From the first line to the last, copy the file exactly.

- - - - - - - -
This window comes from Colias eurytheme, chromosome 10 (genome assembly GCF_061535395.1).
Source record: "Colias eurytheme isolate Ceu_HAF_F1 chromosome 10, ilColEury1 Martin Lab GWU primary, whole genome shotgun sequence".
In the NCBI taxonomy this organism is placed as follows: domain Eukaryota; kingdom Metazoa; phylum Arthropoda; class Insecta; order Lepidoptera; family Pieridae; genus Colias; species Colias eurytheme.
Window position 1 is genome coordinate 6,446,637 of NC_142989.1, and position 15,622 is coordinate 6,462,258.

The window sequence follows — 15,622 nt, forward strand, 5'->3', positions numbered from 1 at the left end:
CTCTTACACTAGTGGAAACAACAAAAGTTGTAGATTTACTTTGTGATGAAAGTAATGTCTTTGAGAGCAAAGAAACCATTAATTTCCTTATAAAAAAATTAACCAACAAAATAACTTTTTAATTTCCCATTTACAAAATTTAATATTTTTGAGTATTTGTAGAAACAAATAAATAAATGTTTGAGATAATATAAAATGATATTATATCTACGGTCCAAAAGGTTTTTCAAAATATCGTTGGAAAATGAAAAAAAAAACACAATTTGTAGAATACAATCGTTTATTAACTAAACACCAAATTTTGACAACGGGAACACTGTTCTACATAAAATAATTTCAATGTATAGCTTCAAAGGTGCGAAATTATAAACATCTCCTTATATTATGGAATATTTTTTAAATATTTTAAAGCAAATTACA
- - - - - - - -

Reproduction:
This window comes from Colias eurytheme, chromosome 10 (genome assembly GCF_061535395.1).
Source record: "Colias eurytheme isolate Ceu_HAF_F1 chromosome 10, ilColEury1 Martin Lab GWU primary, whole genome shotgun sequence".
In the NCBI taxonomy this organism is placed as follows: domain Eukaryota; kingdom Metazoa; phylum Arthropoda; class Insecta; order Lepidoptera; family Pieridae; genus Colias; species Colias eurytheme.
Window position 1 is genome coordinate 6,446,637 of NC_142989.1, and position 15,622 is coordinate 6,462,258.

The window sequence follows — 15,622 nt, forward strand, 5'->3', positions numbered from 1 at the left end:
CTCTTACACTAGTGGAAACAACAAAAGTTGTAGATTTACTTTGTGATGAAAGTAATGTCTTTGAGAGCAAAGAAACCATTAATTTCCTTATAAAAAAATTAACCAACAAAATAACTTTTTAATTTCCCATTTACAAAATTTAATATTTTTGAGTATTTGTAGAAACAAATAAATAAATGTTTGAGATAATATAAAATGATATTATATCTACGGTCCAAAAGGTTTTTCAAAATATCGTTGGAAAATGAAAAAAAAAACACAATTTGTAGAATACAATCGTTTATTAACTAAACACCAAATTTTGACAACGGGAACACTGTTCTACATAAAATAATTTCAATGTATAGCTTCAAAGGTGCGAAATTATAAACATCTCCTTATATTATGGAATATTTTTTAAATATTTTAAAGCAAATTACA